The next event happened only a few short weeks later. A devastating 7.0 earthquake struck Haiti and Camilla sent out a single Tweet that read something like ‘what can we do?’ I said I’d help. So did the beautiful Alex Ruiz, who then worked with the Calgary Flames and also quickly became one of my forever besties.

Together, we were a force. We assembled an awesome team of volunteers, worked our fingers to the bone for two weeks and gathered 1,500 people at Flames Central for a night of fun, hockey and fundraising. #YYC4HAITI had more than $30,000 in prizes donated by businesses and individuals — not just from Calgary, but from around the world — and raised $35,000. With the federal government match, that became $70,000 for the Canadian Red Cross.

Yep … I wore a Flames jersey

And we spread the word solely through online media — a website, a Twitter account and a Facebook page, all now defunct, sadly.

Fundraising activities through social media have taken on a life of their own in Calgary, such that Camilla, Alex and I were able to step back and have others take charge. But it’s amazing to see what the social media community in Calgary has become — a huge, connected family, a terrific group of people on whom many can rely for support, assistance and love when you need a little Twitter ego stroke.

I want to see that happen in Kamloops, to have a social media family that knows the community better than anyone and enriches the lives of others in it.

I’ve teamed up with Beth from Exploring Kamloops and we’re hosting a Tweetup (is it a Kamloops first?!?!? #squee) at Central Station Pub on Sunday, December 16, starting at 3 p.m. and lasting until … well … whenever. It’s just like that holiday Tweetup in 2009  — an informal gathering of folks, having a few beers or glasses of wine, getting to know each other and talking about Kamloops …. and probably Twitter.

I’ve talked to Judy at Central Station and she has set aside a spot for our very merry Twitmas party, assuring there are drink and food specials for the afternoon. Beth and I will also set up a Facebook event page so we can have a loose idea of how many people will be joining us.

Stay tuned to the #Loops4XMas hashtag as we try to generate some interest. And raid your pantry because we’re asking for everyone to bring at least one item of non-perishable food as a donation for the Kamloops Food Bank.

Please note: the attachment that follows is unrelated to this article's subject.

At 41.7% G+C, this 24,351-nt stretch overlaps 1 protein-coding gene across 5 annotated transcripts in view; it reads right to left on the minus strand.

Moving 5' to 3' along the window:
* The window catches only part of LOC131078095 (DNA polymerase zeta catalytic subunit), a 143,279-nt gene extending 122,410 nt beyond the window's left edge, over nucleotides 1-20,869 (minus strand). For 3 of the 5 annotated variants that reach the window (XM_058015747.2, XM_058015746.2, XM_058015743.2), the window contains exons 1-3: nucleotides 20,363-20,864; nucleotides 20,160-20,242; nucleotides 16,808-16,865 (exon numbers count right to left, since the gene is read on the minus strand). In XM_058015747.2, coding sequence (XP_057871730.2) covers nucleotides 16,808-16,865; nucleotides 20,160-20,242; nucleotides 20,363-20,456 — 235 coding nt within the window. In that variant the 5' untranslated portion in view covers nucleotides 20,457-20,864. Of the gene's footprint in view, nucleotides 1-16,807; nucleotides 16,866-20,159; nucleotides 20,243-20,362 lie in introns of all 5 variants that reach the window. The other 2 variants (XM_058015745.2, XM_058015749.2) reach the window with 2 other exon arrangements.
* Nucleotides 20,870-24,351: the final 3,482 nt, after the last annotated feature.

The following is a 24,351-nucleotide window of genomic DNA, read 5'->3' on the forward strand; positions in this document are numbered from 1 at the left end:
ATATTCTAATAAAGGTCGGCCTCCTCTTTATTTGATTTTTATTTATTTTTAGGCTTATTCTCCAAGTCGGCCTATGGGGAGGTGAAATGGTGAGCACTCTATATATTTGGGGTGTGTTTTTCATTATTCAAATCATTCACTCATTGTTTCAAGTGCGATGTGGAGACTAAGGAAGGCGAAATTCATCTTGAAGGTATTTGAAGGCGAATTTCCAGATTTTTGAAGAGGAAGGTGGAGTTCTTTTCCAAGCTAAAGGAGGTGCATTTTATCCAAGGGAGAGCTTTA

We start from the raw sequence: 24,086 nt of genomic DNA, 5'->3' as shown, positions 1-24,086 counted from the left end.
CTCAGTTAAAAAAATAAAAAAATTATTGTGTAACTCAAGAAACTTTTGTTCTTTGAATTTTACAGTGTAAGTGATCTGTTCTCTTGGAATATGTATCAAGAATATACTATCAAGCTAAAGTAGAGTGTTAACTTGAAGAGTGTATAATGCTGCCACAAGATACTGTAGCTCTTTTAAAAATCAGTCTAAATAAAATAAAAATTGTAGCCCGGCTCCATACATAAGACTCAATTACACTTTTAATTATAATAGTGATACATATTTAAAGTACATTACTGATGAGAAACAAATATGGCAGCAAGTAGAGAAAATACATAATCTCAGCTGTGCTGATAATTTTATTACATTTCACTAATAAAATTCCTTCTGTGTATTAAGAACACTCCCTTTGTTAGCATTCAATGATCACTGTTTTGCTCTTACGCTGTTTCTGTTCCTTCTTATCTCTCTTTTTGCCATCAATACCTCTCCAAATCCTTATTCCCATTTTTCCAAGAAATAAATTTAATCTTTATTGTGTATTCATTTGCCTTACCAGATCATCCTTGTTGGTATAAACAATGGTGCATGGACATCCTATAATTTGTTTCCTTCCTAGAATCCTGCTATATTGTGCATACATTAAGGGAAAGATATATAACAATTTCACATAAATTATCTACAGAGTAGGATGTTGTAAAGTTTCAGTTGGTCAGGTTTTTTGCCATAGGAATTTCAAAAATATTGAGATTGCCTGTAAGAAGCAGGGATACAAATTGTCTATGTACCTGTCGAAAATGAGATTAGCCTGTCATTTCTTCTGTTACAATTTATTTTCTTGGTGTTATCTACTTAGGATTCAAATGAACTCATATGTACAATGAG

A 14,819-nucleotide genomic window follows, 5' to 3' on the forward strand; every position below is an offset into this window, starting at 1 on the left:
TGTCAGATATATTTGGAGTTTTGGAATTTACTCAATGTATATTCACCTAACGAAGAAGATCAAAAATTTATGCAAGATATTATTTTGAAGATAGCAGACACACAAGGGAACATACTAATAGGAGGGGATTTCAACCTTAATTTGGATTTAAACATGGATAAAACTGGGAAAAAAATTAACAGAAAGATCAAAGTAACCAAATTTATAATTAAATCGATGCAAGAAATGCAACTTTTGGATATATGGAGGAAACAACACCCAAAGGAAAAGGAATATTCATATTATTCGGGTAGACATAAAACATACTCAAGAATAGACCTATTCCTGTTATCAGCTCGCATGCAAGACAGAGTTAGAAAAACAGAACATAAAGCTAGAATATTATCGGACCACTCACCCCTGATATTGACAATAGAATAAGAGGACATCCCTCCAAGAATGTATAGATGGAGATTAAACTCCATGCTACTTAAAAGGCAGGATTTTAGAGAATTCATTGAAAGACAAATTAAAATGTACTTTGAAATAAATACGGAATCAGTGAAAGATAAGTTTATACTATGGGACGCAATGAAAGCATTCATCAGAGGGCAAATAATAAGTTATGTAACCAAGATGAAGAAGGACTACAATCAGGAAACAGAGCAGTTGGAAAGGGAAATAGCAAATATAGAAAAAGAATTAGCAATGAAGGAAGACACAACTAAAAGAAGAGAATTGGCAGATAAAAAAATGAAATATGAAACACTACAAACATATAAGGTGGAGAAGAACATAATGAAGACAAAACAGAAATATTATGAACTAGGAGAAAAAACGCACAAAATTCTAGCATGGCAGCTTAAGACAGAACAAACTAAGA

Come out and meet that person you talk to on Twitter … and let’s get something started.

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Instagram evolves again

Wasn’t it just a few months ago when Instagram turned smartphone photography on its head by opening the platform up to Android users?

Now they’re turning the social media sphere on its head again by moving to web-based profiles. Until this week, one could only access Instagram on the web with a very basic platform, unable to like or comment on the photos.

Some web-based viewers, like Webstagram, started to pop up but once Facebook bought the little photo startup, you had to know Mark Zuckerberg wouldn’t take too kindly to someone drafting off his heat.

And mobile purists don’t like the move.

“The trouble is that Facebook is not understanding part of what made Instagram ‘cool’ in the first place,” says Forbes contributor Eric Jackson. “Web isn’t cool any more. Mobile is.”

OK, sure. Mobile is the way of the land. If you’re a business with the slightest bit of interactivity and you aren’t working on your mobile app, you’re about three years behind the times.

But maybe Jackson and his ilk have missed this niggling little fact: more than 40 per cent of brands surveyed by Simply Measured in August have adopted Instagram as part of their marketing plan.

Since the survey, brand adoption has jumped to 54% adoption rate as of Nov. 1.

Money talks.

Zuckerberg and Facebook will bow to what brands with deep pockets want. After all, the test profile page for Instagram’s web debut was Nike’s.

Me? I like it. After all, a lot of people still view Instagram photos on a web browser by finding them on our Twitter feeds. Why not make the experience pretty for them, too?

The photos on the bar at the top rotate, always giving a page visitor a fresh look at my most recent shots of Shep, beautiful scenery and — yawn — what I made for dinner.

If you’re logged into your Instagram account, you can like photos and comment on them, a convenient access route for people who burn through their mobile’s battery power in a few scant hours.

And it’s a much easier way to grab a shot and use its HTML code for embedding in blog posts. You know … like this:

Oh, now you’re shocked I didn’t use a picture of Shep. OK, wait …

Whew … there, that feels better.

Now don’t worry, mobile users, there’s no need to get too knotted up in your knickers.

While Instagram CEO Kevin Systrom says further web functionality is on its way, mobile remains the company’s priority.

“We’re not going to add web uploading, we’re still primarily mobile focused,” Systrom told TechCrunch. “This is doing what’s good for users. Right now Instagram is really contained to the mobile phone. We grew to 100 million users on mobile alone, so this is perfectly timed now that we’ve built a critical mass of users. Now it’s time to share Instagram with the broader world.”

After all, the more the merrier, right?

Hmmm … sometimes anyway.